A problem has happened due to some offending code landing on your main,
production branch. You use
git and your best bet is to keep rolling back
commits until the system finds itself in a steady state. You come late into this
picture and you're unsure how far back you need to go.
Firstly, you ought to be using something that alleviates the need for running through out an entire CI pipeline in order to produce a deploy. I've talked a bit about this in the past on my screencasts about setting up a CI regarding the distinction between a deployment and a release. If you have something like this, rolling back a fair few number of releases is probably trivial to attempt.
However, if you don't have this in place or you really do need to roll through
an entire CI pipeline, then you can still using something like
git bisect to
find the first offending commit.
git bisect runs a binary search across a span of commits. The general
framework for running a
git bisect is the following:
git bisect start FROM_COMMIT TO_COMMIT
- Test the commit, determine if it is good or bad, and tell
git bisect goodor
git bisect bad. You can also skip commits with
git bisect skip.
The trick to finding the first offending commit isn't to run the same steps your
CI pipeline would; you should have all those builds available for review and
they will tell you whether or not a build truly succeeded, unless you can't
trust your CI and, in that case, you have other issues on your hand. Crafting
your own test and running it each time in (2) will help guide you in the
decision to making a choice for whether or not the commit is
light of what you are trying to find.
You can alleviate the tedium of (2) by using
git bisect run and supplying a
program. If the script fails or you ever want to abandon your search midway, you
can always run
git bisect reset and start over again. There are some tricks to
how you can craft the exit codes from the script you write for
git bisect run
that really make this process a lot faster. To give a sense of the range of use
git bisect as a general search tool, let's call our test script
# exiting with 125 tells `git bisect run` to skip this commit.
# exiting with 0 means the commit is `good'.
# exiting with 1 means the commit is `bad'.
cargo build || exit 125 # skip failed builds.
target/debug/program > /tmp/program.out
[ ! diff /tmp/program.out /tmp/program.snapshot ] && exit 1
You'll need to place this script somewhere outside of the current git repository
as it will mess up checkouts between commits, and, as always, ensure it is
executable. Another pitfall that can hurt is how you structure your git history;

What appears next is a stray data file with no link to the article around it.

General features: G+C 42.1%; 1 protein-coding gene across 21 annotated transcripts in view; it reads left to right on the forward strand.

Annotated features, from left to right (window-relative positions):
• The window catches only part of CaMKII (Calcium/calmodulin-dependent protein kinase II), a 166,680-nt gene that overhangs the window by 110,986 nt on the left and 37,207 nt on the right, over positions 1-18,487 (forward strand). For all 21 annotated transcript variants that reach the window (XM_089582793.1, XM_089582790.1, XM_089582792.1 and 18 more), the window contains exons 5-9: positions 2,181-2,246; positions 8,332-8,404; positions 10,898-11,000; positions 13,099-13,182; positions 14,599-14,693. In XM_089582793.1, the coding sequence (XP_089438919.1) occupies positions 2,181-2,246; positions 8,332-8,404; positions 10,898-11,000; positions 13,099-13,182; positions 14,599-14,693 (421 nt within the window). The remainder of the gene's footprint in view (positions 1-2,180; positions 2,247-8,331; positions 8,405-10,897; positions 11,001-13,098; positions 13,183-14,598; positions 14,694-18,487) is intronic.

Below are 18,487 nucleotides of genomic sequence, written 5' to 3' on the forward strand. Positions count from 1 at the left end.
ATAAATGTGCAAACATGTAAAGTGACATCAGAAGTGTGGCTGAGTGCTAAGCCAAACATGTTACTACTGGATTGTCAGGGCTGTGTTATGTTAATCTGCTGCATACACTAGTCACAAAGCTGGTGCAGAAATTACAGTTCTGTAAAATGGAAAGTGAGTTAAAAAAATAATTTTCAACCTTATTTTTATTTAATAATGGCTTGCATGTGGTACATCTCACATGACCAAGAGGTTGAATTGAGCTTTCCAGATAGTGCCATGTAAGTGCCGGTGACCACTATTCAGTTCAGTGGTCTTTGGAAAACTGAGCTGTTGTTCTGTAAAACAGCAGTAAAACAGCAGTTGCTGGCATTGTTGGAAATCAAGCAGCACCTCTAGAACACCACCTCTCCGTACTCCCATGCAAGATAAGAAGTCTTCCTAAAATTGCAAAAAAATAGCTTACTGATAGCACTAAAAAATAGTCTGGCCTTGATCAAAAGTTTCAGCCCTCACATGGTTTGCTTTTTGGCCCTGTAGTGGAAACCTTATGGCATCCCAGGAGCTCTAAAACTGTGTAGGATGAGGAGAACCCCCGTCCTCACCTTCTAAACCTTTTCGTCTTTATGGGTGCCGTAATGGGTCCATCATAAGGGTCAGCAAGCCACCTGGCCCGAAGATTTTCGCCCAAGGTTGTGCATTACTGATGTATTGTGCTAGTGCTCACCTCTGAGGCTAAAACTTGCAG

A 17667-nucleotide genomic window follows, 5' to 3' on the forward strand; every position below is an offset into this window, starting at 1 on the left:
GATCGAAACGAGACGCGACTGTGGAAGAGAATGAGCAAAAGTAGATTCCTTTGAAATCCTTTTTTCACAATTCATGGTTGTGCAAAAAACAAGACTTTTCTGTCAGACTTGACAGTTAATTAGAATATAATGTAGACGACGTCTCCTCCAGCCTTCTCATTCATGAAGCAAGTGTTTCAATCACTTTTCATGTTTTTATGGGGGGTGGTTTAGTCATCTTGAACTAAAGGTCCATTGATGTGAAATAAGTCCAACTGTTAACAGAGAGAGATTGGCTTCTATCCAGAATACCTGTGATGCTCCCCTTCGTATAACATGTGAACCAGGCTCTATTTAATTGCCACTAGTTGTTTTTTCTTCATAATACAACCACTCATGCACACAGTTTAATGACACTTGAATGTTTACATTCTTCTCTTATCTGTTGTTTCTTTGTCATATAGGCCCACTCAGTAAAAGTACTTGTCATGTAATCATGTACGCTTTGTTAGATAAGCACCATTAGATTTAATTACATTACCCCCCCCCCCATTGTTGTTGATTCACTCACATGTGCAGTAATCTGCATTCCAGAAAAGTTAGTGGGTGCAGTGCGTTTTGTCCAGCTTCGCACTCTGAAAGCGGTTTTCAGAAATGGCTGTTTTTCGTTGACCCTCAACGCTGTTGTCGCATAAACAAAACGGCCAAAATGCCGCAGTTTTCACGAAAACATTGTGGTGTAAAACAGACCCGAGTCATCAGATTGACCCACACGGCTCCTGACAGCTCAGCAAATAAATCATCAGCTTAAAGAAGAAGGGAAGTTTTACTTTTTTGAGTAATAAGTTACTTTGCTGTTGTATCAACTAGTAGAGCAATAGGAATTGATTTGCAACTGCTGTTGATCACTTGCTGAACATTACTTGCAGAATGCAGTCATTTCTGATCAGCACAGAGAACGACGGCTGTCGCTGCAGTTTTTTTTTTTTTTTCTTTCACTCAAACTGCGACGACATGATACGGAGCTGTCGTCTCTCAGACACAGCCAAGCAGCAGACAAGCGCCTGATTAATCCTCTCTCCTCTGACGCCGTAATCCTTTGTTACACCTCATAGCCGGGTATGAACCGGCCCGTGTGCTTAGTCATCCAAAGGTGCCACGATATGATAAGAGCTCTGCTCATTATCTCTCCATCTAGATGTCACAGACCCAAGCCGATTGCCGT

if you use merge styled commits, as is the default for GitHub, then you will
probably not care if the commits in between the merge commits fail. You can do
one of two things: output the list of all merge commits that match a particular
pattern, e.g., the way GitHub does it, or you could also, if your history is
clean enough, use
git show --no-patch --format="%P" <commit hash> to determine
if a commit has more than one parent; you'll see more than one hash noted in the
output. You can find quick version I hacked together filtering out commits with
the GitHub styled subject lines you can tweak at this
In the above example I show testing against a snapshot given some program
output, but really the predicate could be anything. Using
git bisect to
drive things like textual search has better alternatives like the "pickaxe" with
git log, but if you want to find the first commit where something
happened and it isn't part of the data that git saves, such as program behavior,
git bisect will let you find it far faster. I've also used this in the
past to whip up quick, minimal tests that I can inject after the checkout and
run some test suite against.
git bisect run takes any binary, too, meaning you
don't have to use a shell script like I have in the example above. The real
aim is not to think of the
predicate script or program as something that has
to be about failures; you can easily use it to discover first instances of any
kind of particular behavior a program may exhibit, as long as it is reproducible
Granted, a system may be so complex in it's operation that there is no way for
you to locally verify the offending commit. Mitigating or "stopping the
bleeding" is something that needs to happen quick. With that said,
might be a better tool for analysis later, when the pressure is low and you can
better craft a test or predicate to find where the fault first occurred, but if
you haven't spent a lot of time with release engineering or you are in a place
where it could use some improvements, running
git bisect in this matter might
help save you precious time, and even if you do have good release engineering in
place, it might help save you a pulling out a lot of hair finding the place
where code has effectively broken down.